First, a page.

If I could step into a DeLorean doubling as a time machine and talk to my younger entrepreneurial self, I'd set the flux capacitor to summer 2003 -- exactly five years before I opened the doors to Zulu Alpha Kilo.
The heart-to-heart between the older and younger me would go something like this. "You've been thinking about starting your own shop for a long time," the wiser me would say. "You're going to keep feeling that entrepreneurial itch for years, so why not scratch it now? Quit your job. Remortgage your home. Don't waste another day."
Maybe if I had heard that then, I wouldn't have waited until I was 41 years old to start Zulu. But as we celebrate our 10th year in business, I know now the hardest part of my entrepreneurial journey was simply making that critical decision to quit and take the leap. After I did, a colleague gave me a goodbye card that read, "Leap and the net will appear." I had no idea how much truth and insight there was behind that line until I started my agency. Now that I had made the decision to start an agency, I still had no idea how I'd go about doing it. The universe does have a funny way of compelling you to figure out the rest along the way.
If I could, I would go back in time just to relive the happiness on the face of my younger self as I pushed a shopping cart through Staples and filled it up with markers, pens, notepads and art pads.
At the checkout counter, I'd tell myself to take another leap and buy a building one day. You're going to pay ridiculous amounts of money in rent, so why not own your space 10 years later? In 2009, we did make an offer on a building, but the landlord ended up taking it off the market. It is now worth four times what they were asking.
In the early days, we had a few people that didn't fit in culturally but I was afraid the agency would fall apart if they left. Once they did leave, the agency flourished. "Deal with them now," I would tell myself.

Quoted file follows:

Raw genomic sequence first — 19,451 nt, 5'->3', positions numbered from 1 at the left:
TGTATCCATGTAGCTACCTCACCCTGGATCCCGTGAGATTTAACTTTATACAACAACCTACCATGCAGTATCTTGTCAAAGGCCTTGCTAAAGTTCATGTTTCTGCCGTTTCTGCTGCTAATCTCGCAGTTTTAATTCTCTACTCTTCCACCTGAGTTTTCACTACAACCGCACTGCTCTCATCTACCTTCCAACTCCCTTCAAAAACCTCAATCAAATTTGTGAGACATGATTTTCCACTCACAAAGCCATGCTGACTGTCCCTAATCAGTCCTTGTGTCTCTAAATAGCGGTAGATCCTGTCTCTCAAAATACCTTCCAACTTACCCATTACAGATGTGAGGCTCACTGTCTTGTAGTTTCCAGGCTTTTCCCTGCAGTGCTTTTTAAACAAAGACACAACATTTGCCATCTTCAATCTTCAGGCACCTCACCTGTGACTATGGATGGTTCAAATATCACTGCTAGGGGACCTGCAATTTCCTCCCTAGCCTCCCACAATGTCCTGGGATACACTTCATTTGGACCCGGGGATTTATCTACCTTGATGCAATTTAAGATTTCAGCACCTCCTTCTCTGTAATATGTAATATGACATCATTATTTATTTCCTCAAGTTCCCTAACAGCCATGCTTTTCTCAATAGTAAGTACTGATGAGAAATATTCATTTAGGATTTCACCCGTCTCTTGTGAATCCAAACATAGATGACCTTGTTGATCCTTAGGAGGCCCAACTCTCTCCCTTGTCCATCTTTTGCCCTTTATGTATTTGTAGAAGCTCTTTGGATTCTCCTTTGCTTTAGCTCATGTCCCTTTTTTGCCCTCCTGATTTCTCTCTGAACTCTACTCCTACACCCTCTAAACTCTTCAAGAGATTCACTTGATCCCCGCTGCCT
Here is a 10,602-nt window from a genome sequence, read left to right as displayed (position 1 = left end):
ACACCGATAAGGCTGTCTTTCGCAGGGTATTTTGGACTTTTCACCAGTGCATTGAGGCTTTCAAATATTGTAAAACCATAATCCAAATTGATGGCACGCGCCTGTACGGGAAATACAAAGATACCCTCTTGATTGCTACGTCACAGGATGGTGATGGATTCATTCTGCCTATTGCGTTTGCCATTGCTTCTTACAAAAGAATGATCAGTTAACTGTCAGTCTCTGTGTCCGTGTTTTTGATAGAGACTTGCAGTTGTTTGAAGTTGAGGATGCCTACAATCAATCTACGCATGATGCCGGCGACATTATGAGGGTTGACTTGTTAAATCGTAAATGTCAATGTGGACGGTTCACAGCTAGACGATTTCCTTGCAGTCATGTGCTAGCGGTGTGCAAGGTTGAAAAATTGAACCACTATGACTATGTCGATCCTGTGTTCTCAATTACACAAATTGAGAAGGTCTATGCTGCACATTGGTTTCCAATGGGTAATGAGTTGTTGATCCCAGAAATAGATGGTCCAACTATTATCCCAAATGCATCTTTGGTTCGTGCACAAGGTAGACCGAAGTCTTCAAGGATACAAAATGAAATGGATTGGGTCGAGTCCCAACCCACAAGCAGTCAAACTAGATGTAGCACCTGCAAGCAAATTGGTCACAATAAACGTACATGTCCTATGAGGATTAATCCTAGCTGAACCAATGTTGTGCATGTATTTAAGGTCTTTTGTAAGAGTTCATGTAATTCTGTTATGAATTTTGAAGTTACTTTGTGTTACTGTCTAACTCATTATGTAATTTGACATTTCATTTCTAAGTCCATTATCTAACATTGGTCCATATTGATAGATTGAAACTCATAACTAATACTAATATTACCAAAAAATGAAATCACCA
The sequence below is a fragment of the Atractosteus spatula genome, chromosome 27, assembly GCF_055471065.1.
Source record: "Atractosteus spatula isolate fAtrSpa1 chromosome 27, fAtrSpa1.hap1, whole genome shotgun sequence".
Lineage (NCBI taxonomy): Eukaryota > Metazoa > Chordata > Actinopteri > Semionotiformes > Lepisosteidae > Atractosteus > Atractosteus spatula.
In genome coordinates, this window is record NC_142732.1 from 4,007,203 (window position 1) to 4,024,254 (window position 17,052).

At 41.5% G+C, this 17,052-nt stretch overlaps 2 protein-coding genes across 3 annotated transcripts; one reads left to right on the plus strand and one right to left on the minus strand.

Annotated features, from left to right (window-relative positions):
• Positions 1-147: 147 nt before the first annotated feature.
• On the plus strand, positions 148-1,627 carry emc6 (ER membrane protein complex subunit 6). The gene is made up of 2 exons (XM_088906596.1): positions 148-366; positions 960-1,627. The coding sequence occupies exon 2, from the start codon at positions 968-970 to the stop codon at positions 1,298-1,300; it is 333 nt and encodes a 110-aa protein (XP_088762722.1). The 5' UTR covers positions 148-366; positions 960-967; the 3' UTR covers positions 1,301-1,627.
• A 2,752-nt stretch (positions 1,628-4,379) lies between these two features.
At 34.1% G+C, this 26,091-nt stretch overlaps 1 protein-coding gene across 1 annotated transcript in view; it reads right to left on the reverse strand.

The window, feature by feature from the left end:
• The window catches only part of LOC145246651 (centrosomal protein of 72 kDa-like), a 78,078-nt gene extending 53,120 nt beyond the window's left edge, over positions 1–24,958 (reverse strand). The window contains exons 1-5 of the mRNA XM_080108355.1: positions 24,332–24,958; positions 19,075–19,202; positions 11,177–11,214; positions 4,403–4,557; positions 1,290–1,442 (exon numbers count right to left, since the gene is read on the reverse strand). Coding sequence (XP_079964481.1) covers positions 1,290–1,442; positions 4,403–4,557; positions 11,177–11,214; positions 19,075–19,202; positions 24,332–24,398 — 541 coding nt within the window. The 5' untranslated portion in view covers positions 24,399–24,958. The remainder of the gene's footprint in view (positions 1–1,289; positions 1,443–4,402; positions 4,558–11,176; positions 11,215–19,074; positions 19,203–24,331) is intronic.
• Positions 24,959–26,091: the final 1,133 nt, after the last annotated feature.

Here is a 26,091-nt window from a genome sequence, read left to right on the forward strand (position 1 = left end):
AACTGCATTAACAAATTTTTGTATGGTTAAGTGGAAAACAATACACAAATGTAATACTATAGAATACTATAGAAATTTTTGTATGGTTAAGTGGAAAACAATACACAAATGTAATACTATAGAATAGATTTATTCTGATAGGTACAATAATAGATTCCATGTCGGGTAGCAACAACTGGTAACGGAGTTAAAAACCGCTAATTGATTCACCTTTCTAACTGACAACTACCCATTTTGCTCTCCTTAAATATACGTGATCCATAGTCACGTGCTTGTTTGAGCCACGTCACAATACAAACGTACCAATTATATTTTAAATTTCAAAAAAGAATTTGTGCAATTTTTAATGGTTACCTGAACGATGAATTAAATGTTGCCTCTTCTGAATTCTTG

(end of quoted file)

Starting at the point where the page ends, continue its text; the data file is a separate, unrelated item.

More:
On the other hand, I would advise myself to hire the best talent that does fit right away. Even if it costs more and we barely break even, I'd know the agency will be better off with the right leaders in place from the outset.
Thankfully, some things I did get right: Investing in technology and finance from day one. As a creative guy, I was petrified of having to deal with dockets and invoices. I was fortunate to find exceptional finance people right out of the gate who were critical in setting up the agency operationally.
"Delegate more," I'd finally advise the younger me. As an entrepreneur, there is that tendency to want to do it all. It wasn't until I started to focus and trust others more that the agency became more successful.
If you're reading this and are thinking of scratching your entrepreneurial itch, don't listen to the boss who tells you that you'll never succeed on your own. Or friends who say that you're too old. Or older colleagues who say that you're too young.
Borrow the DeLorean and travel to your future self. Sure, the industry may not need another holding-company owned ad agency. But I suspect there will still be plenty of room in the future for creatively driven, scrappy start-ups.
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